The reason we do the things we do, believe what we believe is always based on our own personal life experiences, from politics, to religion, to simple perception. There are far more reasons behind what we are doing and why it is so important to us.
I bought my first home in 2001, at age 21. I used my $10k 401k as the down payment on a $149k condo in San Diego, I wish I still had it, it was adorable. When other people were putting custom parts on their cars and going to the club, I was trying to buy a house.
I sold that condo two years later and made $50k that was the down payment on our first home in Sacramento, a new construction 3/2 that I still own as a rental. We are bad landlords because I have a sentimental attachment to that house. It was where we lived when Sean and I got married, we keep it immaculately, not ideal for a rental.
I worked at banks and credit unions through college. Would take classes in the morning, then work full time, then classes in evening. When we moved to Sacramento in 2001 I took a job at Washington mutual processing mortgages and worked up to underwriting. When the market started changing in 2007, I lost my job for the first time. I loved that job, thought I’d be there for the gold watch, it was a shock.
I took another job underwriting, the money was great, but I hated the job, my boss was condescending, it lasted six months before they went through layoffs too. Last in, first out. It was rough. We were trying to get pregnant at the same time, dealing with endometriosis, and the ground kept moving.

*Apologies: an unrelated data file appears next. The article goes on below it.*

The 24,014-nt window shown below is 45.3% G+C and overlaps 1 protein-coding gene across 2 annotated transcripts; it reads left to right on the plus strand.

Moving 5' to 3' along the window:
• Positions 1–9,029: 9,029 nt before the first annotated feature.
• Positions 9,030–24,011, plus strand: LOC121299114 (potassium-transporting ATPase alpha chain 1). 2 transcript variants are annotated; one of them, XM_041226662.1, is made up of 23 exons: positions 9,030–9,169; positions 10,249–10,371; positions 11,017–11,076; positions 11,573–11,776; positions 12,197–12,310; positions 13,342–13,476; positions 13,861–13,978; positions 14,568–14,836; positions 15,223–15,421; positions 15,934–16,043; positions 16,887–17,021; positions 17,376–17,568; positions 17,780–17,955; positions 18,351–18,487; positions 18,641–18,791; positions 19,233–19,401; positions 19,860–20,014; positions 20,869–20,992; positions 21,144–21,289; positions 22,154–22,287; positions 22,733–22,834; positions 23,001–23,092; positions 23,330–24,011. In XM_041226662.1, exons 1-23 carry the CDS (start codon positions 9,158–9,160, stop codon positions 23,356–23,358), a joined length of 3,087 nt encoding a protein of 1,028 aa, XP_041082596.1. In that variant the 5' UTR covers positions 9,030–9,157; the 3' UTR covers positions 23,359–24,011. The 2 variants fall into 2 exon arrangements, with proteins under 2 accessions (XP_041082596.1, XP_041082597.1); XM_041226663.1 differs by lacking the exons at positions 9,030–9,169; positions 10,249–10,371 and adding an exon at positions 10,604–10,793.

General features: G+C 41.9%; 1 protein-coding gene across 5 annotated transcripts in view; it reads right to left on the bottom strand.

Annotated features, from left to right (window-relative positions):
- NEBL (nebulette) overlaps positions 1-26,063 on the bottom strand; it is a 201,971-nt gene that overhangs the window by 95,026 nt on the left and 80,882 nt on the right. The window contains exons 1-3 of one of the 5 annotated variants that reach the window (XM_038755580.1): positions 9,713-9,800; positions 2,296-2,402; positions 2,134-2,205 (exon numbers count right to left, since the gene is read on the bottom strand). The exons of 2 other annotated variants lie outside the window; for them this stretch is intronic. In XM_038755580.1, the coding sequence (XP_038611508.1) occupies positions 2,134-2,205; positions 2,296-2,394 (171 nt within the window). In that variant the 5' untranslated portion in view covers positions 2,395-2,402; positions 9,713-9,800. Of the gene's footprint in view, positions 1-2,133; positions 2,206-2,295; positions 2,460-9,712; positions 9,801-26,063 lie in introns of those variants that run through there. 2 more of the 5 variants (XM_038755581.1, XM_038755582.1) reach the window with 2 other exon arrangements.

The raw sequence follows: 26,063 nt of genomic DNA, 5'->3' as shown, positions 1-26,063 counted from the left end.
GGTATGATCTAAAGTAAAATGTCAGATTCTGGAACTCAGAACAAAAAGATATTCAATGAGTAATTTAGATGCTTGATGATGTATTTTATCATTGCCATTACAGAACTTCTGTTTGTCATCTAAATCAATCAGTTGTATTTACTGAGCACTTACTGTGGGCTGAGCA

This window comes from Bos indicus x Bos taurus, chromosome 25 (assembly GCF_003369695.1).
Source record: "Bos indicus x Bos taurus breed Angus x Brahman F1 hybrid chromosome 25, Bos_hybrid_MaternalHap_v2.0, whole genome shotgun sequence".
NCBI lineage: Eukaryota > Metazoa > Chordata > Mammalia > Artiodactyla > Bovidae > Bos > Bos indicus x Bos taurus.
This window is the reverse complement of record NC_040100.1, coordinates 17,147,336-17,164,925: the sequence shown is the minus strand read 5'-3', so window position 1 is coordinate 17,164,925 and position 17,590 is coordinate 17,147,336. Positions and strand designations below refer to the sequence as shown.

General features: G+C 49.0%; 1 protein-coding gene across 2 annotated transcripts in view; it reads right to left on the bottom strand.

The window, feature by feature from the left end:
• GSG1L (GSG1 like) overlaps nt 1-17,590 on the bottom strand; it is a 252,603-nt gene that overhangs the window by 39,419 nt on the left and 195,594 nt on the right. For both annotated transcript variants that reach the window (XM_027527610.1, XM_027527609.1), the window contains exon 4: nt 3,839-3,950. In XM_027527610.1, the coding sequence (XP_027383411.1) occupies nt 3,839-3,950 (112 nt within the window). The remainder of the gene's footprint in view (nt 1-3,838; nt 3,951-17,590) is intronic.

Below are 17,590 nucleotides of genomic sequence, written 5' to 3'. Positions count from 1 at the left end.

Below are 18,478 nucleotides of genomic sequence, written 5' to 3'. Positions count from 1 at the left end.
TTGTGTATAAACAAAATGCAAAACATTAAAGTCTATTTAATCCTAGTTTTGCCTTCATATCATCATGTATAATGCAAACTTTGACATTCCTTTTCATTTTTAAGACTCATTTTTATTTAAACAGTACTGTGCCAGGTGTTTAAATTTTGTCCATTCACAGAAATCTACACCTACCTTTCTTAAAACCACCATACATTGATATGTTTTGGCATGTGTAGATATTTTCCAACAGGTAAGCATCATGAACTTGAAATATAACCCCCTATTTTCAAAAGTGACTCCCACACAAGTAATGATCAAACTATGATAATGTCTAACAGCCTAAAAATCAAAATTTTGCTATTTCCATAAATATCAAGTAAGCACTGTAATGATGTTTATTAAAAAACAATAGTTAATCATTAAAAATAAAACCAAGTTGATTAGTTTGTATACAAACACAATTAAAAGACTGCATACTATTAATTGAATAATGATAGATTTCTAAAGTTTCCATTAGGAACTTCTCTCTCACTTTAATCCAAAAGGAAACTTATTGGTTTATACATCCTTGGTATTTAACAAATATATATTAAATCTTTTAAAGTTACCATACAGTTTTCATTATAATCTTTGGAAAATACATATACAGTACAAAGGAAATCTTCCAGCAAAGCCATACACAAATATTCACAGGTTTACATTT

I took a job as a temp and was placed with the state of CA. Right after getting placed I found out I was pregnant, at the same time I was trying to get hired. I let them know I was expecting and they hired me anyways. I cried that day, a stable job with the state despite the fact they knew I was pregnant. I worked there for 7 years, part time after my first baby, and had 3 kids, took a year off with each one.
Baby #3 was the deal breaker for working part time. It was the point where daycare was more than I was bringing home. It was the hardest choice ever. I appreciated that job so much, no one ever leaves the state, right?? The month my pension vested, I went out on my last maternity leave and didn’t go back.
At the same time I was going through this transition, the mortgage companies Sean worked for were shutting down too. Within 6 years, we lost 5 jobs between the two of us, severance packages left and right, his always seemed to come when I was pregnant too. It was devastating. I don’t think I’ll ever look at life the same after what the real estate market crash did to our psyche. Before that we thought we would grow our careers and income and made choices accordingly. After We started basing all decisions on whether we could afford it even on unemployment. We were constantly scared, looking for the next shoe to drop. It dramatically effects how you make decisions.
The job losses and uncertainty through the market crash changed us forever. I don’t think we will ever be as optimistic as we might have been otherwise and for that I am sad.

This Post Has 2 Comments

  1. Rachael Verhulst

    Hi Brandy I’m a new fan and I wanted to know about your journey into painting furniture and how you got to where you are now?

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